"Service businesses are generally simpler and less expensive to set up, but it also means there is greater competition in this area and is more difficult to create a point of difference, whilst scaling up service businesses can also be a challenge. Manufacturing and hi-tech industries are still in their infancy in the UAE. But this is changing quickly and driven by the desire to diversify the country's economy, this will accelerate. The aspiration of the UAE to become a knowledge economy is another strong influence."

"We have seen no evidence to suggest that service industries impede talent development and innovation in other sectors. Scientific, technical and technological innovations sit alongside consumer services innovations very comfortably."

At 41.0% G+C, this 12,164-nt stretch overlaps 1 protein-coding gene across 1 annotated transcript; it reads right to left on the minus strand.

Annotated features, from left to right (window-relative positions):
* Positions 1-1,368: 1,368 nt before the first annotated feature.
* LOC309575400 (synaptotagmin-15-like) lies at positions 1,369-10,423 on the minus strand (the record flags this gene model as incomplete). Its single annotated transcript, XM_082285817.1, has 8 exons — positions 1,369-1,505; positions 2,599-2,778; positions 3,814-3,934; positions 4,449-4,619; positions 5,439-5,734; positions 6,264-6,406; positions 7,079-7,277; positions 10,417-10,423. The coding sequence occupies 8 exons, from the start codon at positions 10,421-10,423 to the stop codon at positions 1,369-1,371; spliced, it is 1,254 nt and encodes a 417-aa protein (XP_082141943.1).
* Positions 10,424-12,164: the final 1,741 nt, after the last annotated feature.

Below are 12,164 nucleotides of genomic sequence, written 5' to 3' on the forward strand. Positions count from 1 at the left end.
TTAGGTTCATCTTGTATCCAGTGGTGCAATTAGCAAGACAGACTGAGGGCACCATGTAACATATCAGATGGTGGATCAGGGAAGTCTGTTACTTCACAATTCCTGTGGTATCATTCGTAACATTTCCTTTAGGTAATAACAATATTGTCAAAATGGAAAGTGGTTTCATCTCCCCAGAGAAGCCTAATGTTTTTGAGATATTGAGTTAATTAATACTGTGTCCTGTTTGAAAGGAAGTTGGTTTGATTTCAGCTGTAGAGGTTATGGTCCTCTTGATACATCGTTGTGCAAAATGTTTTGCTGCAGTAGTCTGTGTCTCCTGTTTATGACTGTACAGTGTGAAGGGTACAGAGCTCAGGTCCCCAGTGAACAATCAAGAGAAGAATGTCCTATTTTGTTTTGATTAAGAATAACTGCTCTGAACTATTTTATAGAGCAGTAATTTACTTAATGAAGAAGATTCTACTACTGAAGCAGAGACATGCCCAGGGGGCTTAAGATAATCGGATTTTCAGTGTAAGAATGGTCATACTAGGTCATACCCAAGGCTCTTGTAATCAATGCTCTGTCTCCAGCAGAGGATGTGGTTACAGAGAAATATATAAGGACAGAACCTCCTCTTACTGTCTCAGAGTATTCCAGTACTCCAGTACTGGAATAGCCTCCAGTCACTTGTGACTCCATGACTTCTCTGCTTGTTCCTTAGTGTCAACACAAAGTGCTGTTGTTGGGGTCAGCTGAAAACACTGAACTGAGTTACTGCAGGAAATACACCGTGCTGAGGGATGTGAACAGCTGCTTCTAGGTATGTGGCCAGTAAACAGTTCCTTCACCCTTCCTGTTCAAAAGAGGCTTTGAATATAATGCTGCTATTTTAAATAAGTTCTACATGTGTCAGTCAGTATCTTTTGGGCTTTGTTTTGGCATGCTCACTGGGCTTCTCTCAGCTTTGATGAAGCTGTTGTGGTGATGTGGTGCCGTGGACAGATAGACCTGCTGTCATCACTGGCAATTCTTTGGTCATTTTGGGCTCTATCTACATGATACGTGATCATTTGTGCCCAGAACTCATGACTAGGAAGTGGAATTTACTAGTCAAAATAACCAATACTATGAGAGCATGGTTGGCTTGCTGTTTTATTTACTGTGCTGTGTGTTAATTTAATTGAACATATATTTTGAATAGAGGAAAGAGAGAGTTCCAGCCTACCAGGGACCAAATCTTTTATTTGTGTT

The finalists for the Manchester Innovation Award for Emiratis 2010 are:

  • Zahra Al Dahmani and Fatima Al Marzooqi. Their business proposal is to have a service providing baggage check-in counters in major malls and hotels for long-distance passengers flying out of Dubai.
  • Fatima Al Nuaimi, Munira Al Suwaidi and Majila Al Musalli have envisioned Arti.fe as an exclusive cafe for women to interact.
  • Amna Humaid Al Fard's proposal is for Arty Crafty Café, again exclusively for women. It will be a gathering place for workshops and practising different arts and crafts in an informal environment.
  • Abdul Rahman Al Suwaidi of Media Republic, an advertising, media and events company.